"I understand the points you're making, and there's nothing wrong with that argument," he says. "But we have to make some choices with resources, and part of those choices are gauging your ability to succeed. And that doesn't mean you do things because they're easy. But when you have the opportunity to co-invest with a partner who has skin in the game, you take it. And you're taking land collateral, so if it doesn't pan out it's not a total grant that's just gotten pissed away."

At present, the BAV project is still vague -- far more hypothetical than tangible. Which is why one council member with whom I spoke Friday isn't sure if she'll support this particular proposal. Angela Hunt said she's "skeptical of people 'fixing' Oak Cliff" and worried: "Will they West Village-ify it?" Also, asked Hunt, "Will they be required to create public spaces, wide sidewalks, parking in rear, storefronts along the street (as opposed to stand-alone, isolated/isolating towers or apartments)? Will their project embrace and encourage an active street life?" There remain, she said, "lots of questions."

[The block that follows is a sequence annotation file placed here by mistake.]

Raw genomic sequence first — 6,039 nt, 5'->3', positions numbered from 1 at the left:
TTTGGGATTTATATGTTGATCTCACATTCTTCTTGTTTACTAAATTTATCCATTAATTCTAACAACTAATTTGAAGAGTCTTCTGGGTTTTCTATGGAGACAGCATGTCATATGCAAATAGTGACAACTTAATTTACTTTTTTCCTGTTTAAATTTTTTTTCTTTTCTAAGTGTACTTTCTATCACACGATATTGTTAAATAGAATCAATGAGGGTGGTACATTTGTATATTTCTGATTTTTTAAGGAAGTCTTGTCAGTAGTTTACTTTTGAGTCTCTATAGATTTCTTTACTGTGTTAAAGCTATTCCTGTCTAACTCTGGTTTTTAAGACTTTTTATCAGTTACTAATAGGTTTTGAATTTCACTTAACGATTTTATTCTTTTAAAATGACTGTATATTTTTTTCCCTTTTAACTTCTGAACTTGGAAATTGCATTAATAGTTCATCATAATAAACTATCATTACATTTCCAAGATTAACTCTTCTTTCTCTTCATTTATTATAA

To which Zavitkovsky responds thusly: "If there's gong to be more public money, it's standard to require wider sidewalks. There's a committee that has to review and require wider sidewalks, more lighting, more public spaces. One thing we've talked about is substantial public space. That doesn't in of itself generate revenue, but it allows for more development. They'll be a lot more requirements than are normal. And you already have some planning guidelines that have been approved for parts of the area. I feel like this is a good place to make a bet."